Just to add to what George said. Because no one is the best at everything, it helps create a culture of competition. Nick said Eton wasn’t a “walk in the park”, and that is because it is a very competitive place that may be uncomfortable in the present, but ultimately forces you to achieve and grow as a person. I think that the competition is created because not only the students, but also the school’s tradition are excellent. People always say that Etonians are very confident and competent—I think if you tell the boys that enough and expect that of them, then it becomes a reality.

Marc Woernle:

At Eton, just because you’re not the best at sport, or you’re not the best at this or that subject, or not necessarily the best at anything doesn’t mean that you can’t still have a good time at Eton, that you can’t still find your niche, your area in which you can grow as a person. At Eton there is a diversity of people. Some do gymnastics, others do kung-fu, or kickboxing, and so on. Eton celebrates diversity.

An education in leadership

Joss Tricks:

Eton does not teach a leadership course, but rather helps cultivate qualities through the opportunities it presents to boys. There are a few examples of this. You can be the captain of a sports team or of a house, which involves organization and rousing the troops. You can be a prefect, either academically or in a more traditional sense, and you can forge your own opportunities, as Trenton and David have shown, by setting up and organizing society events, such as this trip for example.

David Wei:

Regarding captain of houses—they get special privileges. For example they wear grey waistcoats, which are different from the ones everyone else wears; when you’re in the first few years at the school you say to yourself, “I really want this.” So you work at becoming or trying to become a house captain. There’s an expectation that people want to become leaders.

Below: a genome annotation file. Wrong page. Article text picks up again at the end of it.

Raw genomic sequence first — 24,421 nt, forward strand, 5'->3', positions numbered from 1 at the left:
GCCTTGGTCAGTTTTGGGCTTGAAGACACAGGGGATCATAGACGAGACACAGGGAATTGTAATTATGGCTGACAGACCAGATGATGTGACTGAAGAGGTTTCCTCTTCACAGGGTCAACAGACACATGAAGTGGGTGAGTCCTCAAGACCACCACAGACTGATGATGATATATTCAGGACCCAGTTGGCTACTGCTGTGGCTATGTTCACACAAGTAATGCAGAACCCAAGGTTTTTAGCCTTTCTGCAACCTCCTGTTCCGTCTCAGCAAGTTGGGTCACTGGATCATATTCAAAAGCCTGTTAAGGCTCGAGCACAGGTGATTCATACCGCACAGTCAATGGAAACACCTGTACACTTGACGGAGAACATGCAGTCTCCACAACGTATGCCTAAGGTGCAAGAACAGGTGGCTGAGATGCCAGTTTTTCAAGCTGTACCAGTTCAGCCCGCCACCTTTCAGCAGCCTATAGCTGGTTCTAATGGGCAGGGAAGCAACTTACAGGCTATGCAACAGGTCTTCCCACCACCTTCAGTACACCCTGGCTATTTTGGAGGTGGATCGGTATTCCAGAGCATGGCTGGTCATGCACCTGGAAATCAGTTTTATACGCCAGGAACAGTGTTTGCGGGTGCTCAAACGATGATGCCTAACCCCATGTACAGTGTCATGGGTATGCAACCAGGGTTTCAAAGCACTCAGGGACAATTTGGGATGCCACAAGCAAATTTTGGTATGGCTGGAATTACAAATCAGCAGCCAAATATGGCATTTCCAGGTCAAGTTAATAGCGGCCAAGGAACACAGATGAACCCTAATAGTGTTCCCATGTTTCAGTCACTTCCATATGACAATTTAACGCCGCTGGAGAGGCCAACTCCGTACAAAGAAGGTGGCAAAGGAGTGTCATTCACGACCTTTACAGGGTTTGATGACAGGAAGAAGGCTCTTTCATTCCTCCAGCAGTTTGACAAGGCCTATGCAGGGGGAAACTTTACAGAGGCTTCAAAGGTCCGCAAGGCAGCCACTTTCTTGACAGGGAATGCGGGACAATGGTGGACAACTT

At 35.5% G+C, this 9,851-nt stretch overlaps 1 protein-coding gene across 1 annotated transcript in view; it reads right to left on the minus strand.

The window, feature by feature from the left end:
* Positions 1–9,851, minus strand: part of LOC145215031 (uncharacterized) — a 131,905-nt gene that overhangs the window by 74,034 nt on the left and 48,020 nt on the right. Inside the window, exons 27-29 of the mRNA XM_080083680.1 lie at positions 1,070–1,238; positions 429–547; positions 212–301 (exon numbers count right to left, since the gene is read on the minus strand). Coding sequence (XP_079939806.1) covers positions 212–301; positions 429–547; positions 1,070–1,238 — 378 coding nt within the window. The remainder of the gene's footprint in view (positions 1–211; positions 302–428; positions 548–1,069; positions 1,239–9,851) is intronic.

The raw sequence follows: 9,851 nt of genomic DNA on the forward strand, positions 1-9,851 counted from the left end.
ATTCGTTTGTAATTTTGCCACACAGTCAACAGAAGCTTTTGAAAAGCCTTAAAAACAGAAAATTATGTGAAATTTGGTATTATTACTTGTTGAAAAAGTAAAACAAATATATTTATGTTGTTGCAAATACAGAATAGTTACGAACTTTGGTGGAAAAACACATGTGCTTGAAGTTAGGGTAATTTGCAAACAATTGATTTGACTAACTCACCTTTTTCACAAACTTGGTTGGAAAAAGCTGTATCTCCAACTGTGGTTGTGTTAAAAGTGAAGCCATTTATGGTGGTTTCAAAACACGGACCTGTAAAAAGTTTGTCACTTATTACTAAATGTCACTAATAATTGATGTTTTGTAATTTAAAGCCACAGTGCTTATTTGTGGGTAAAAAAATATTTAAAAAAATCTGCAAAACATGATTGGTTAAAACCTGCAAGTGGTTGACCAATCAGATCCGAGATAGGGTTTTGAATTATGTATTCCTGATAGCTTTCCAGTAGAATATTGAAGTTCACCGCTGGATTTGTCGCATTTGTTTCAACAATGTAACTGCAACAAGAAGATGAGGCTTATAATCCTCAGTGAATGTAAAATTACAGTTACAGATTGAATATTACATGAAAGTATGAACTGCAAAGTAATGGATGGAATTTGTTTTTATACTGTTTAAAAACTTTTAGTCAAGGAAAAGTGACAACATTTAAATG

George Warr:

I’d say two things about the leadership. The first is, that the way they teach it is by just putting you in a leadership position and you find out what you need to do, even if it involves quite a lot of error. For example, I had to do some leading in rugby and that required a lot of decisiveness. Even if the decisions were not necessarily the right ones, the important thing is that I received the experience of making decisions in the heat of the moment.

The second thing is that almost all leadership positions at Eton require contact with people who might be at the bottom of the hierarchy of the social order within the school—the youngest boys or the least professional. Thus, any leader is required to be humble and to have an understanding of the psyche of the everyday person, so that he doesn’t become high and mighty or think of himself as too grand. This is reflected in the selection process for many positions of leadership. Leaders are voted not only by teachers but also by the boys, and therefore you have to understand how to deal both with your superiors and those below you.

Finally, and perhaps most difficult, is dealing with your own peers—having to give orders to people in your own year, after being for four years at exactly the same status as them; because purely relying on the title and saying, “Do this because I’m in charge,” is clearly not going to work.

Sam Jones:

I also want to say that leadership is not just about being glorified. Leadership is much more diverse than that, and there are so many different ways that you can lead. I think spending time at Eton you realize that you can lead by example, you can lead by talking to people, just communication with them, being friends with them, alongside your title. When you start to realize that, you realize that you not only need to be a leader but also to follow as well and you need to learn when you need to be sort of subversive and when to sort of just be obedient and be humble.